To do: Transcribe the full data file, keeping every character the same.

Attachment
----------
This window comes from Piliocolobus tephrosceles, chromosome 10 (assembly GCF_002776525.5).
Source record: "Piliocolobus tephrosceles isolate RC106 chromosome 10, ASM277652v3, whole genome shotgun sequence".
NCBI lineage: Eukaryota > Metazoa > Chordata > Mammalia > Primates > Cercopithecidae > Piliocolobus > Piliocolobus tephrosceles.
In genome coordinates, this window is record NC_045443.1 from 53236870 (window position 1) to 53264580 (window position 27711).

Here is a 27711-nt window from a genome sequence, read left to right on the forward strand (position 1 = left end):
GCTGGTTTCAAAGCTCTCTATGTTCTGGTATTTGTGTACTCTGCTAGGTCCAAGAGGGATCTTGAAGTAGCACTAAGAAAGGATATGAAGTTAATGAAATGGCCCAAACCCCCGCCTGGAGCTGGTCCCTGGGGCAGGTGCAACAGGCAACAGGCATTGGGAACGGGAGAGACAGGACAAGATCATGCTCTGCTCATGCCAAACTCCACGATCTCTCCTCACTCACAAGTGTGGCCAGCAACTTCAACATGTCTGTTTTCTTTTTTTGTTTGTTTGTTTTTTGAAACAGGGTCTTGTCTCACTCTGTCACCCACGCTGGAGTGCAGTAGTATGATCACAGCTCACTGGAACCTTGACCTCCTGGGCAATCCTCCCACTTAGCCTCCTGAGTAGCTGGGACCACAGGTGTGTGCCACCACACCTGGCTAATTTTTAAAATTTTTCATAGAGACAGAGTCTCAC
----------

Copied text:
This window comes from Piliocolobus tephrosceles, chromosome 10 (assembly GCF_002776525.5).
Source record: "Piliocolobus tephrosceles isolate RC106 chromosome 10, ASM277652v3, whole genome shotgun sequence".
NCBI lineage: Eukaryota > Metazoa > Chordata > Mammalia > Primates > Cercopithecidae > Piliocolobus > Piliocolobus tephrosceles.
In genome coordinates, this window is record NC_045443.1 from 53236870 (window position 1) to 53264580 (window position 27711).

Here is a 27711-nt window from a genome sequence, read left to right on the forward strand (position 1 = left end):
GCTGGTTTCAAAGCTCTCTATGTTCTGGTATTTGTGTACTCTGCTAGGTCCAAGAGGGATCTTGAAGTAGCACTAAGAAAGGATATGAAGTTAATGAAATGGCCCAAACCCCCGCCTGGAGCTGGTCCCTGGGGCAGGTGCAACAGGCAACAGGCATTGGGAACGGGAGAGACAGGACAAGATCATGCTCTGCTCATGCCAAACTCCACGATCTCTCCTCACTCACAAGTGTGGCCAGCAACTTCAACATGTCTGTTTTCTTTTTTTGTTTGTTTGTTTTTTGAAACAGGGTCTTGTCTCACTCTGTCACCCACGCTGGAGTGCAGTAGTATGATCACAGCTCACTGGAACCTTGACCTCCTGGGCAATCCTCCCACTTAGCCTCCTGAGTAGCTGGGACCACAGGTGTGTGCCACCACACCTGGCTAATTTTTAAAATTTTTCATAGAGACAGAGTCTCAC